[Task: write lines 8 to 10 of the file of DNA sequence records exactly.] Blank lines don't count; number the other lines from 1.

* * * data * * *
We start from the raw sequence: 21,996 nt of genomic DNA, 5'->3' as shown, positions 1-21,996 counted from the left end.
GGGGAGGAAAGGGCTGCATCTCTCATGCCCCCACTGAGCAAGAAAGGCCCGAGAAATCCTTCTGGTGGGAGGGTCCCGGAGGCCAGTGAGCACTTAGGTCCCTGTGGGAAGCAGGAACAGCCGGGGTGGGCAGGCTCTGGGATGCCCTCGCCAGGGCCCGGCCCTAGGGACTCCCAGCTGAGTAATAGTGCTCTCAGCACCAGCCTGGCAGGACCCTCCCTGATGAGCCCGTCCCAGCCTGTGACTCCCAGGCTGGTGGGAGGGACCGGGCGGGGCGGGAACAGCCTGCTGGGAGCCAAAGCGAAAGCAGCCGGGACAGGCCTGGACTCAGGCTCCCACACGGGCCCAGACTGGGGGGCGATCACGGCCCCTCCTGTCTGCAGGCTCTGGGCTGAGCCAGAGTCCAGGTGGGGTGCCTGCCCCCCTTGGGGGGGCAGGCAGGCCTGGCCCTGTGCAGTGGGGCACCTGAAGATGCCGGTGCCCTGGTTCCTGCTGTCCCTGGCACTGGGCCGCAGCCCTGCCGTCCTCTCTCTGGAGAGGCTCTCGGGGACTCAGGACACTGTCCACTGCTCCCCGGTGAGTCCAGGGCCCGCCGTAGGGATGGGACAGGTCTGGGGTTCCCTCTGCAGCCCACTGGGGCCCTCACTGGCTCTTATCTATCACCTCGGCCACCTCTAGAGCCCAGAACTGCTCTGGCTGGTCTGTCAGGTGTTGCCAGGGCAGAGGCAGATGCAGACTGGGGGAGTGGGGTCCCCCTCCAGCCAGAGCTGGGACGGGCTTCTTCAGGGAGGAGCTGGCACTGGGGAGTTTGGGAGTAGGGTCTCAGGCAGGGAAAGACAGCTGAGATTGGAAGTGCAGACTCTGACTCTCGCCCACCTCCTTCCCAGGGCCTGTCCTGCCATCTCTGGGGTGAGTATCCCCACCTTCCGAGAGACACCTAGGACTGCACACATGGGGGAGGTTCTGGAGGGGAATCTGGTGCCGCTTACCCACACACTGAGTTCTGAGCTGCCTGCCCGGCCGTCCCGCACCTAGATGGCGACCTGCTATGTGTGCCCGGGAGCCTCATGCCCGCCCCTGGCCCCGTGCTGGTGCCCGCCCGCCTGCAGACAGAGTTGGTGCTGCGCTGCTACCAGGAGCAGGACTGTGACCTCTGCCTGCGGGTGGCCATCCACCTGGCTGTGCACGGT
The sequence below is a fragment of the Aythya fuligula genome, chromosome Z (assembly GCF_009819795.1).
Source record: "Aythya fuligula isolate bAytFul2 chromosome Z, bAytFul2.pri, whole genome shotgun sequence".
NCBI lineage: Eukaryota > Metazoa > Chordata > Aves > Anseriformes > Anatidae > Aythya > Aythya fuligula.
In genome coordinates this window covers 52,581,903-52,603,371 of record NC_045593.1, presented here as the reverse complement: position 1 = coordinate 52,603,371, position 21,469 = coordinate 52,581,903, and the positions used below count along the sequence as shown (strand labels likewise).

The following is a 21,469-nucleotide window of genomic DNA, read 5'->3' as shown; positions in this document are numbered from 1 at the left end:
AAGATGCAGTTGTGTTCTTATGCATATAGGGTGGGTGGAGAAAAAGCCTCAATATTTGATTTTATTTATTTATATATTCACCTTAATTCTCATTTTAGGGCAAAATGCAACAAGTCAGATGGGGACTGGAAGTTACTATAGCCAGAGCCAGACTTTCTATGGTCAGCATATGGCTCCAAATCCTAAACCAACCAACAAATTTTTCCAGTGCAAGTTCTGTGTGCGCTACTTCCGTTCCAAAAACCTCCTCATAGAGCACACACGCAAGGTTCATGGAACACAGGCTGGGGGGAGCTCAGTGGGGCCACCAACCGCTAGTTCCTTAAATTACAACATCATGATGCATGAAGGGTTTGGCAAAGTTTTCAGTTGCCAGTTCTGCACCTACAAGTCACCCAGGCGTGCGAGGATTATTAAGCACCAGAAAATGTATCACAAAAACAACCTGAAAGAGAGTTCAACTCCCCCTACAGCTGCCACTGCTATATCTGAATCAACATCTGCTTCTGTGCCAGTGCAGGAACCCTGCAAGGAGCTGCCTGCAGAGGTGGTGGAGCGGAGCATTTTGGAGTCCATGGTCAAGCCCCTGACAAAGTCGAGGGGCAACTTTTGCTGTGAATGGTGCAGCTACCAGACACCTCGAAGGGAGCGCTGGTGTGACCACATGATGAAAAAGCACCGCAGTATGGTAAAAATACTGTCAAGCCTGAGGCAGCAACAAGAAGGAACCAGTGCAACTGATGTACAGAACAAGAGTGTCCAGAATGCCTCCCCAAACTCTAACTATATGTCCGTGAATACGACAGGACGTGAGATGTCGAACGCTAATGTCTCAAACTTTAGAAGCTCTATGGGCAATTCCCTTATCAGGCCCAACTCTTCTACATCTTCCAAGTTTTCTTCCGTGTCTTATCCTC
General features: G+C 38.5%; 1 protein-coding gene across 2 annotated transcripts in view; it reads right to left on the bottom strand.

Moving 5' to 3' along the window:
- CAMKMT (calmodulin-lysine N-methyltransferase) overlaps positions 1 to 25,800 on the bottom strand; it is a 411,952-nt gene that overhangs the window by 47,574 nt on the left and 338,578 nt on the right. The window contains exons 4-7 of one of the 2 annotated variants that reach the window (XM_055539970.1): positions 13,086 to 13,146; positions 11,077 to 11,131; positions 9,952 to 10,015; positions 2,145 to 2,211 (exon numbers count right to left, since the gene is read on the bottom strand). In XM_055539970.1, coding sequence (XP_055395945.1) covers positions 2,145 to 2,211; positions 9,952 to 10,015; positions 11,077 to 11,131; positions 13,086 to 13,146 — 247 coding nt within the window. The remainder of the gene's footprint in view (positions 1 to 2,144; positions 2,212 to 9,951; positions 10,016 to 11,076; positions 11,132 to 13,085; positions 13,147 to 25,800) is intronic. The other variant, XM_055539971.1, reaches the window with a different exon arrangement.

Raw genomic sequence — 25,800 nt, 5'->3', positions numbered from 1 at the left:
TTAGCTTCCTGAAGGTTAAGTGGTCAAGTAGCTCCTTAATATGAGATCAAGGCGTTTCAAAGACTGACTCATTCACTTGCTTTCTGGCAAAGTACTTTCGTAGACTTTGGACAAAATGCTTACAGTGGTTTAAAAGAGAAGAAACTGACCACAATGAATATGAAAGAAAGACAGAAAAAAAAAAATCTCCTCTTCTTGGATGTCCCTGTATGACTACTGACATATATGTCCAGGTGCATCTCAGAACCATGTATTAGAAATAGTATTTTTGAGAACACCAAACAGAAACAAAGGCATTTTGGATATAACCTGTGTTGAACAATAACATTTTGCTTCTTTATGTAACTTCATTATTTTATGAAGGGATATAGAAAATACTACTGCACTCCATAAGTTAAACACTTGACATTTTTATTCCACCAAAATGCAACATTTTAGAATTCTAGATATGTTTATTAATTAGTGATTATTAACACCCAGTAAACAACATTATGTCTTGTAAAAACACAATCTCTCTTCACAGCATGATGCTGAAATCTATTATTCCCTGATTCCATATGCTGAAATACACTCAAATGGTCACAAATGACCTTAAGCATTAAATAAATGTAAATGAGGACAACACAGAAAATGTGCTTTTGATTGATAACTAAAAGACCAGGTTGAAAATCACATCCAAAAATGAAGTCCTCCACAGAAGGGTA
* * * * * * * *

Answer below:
AAGATGCAGTTGTGTTCTTATGCATATAGGGTGGGTGGAGAAAAAGCCTCAATATTTGATTTTATTTATTTATATATTCACCTTAATTCTCATTTTAGGGCAAAATGCAACAAGTCAGATGGGGACTGGAAGTTACTATAGCCAGAGCCAGACTTTCTATGGTCAGCATATGGCTCCAAATCCTAAACCAACCAACAAATTTTTCCAGTGCAAGTTCTGTGTGCGCTACTTCCGTTCCAAAAACCTCCTCATAGAGCACACACGCAAGGTTCATGGAACACAGGCTGGGGGGAGCTCAGTGGGGCCACCAACCGCTAGTTCCTTAAATTACAACATCATGATGCATGAAGGGTTTGGCAAAGTTTTCAGTTGCCAGTTCTGCACCTACAAGTCACCCAGGCGTGCGAGGATTATTAAGCACCAGAAAATGTATCACAAAAACAACCTGAAAGAGAGTTCAACTCCCCCTACAGCTGCCACTGCTATATCTGAATCAACATCTGCTTCTGTGCCAGTGCAGGAACCCTGCAAGGAGCTGCCTGCAGAGGTGGTGGAGCGGAGCATTTTGGAGTCCATGGTCAAGCCCCTGACAAAGTCGAGGGGCAACTTTTGCTGTGAATGGTGCAGCTACCAGACACCTCGAAGGGAGCGCTGGTGTGACCACATGATGAAAAAGCACCGCAGTATGGTAAAAATACTGTCAAGCCTGAGGCAGCAACAAGAAGGAACCAGTGCAACTGATGTACAGAACAAGAGTGTCCAGAATGCCTCCCCAAACTCTAACTATATGTCCGTGAATACGACAGGACGTGAGATGTCGAACGCTAATGTCTCAAACTTTAGAAGCTCTATGGGCAATTCCCTTATCAGGCCCAACTCTTCTACATCTTCCAAGTTTTCTTCCGTGTCTTATCCTC
General features: G+C 38.5%; 1 protein-coding gene across 2 annotated transcripts in view; it reads right to left on the bottom strand.

Moving 5' to 3' along the window: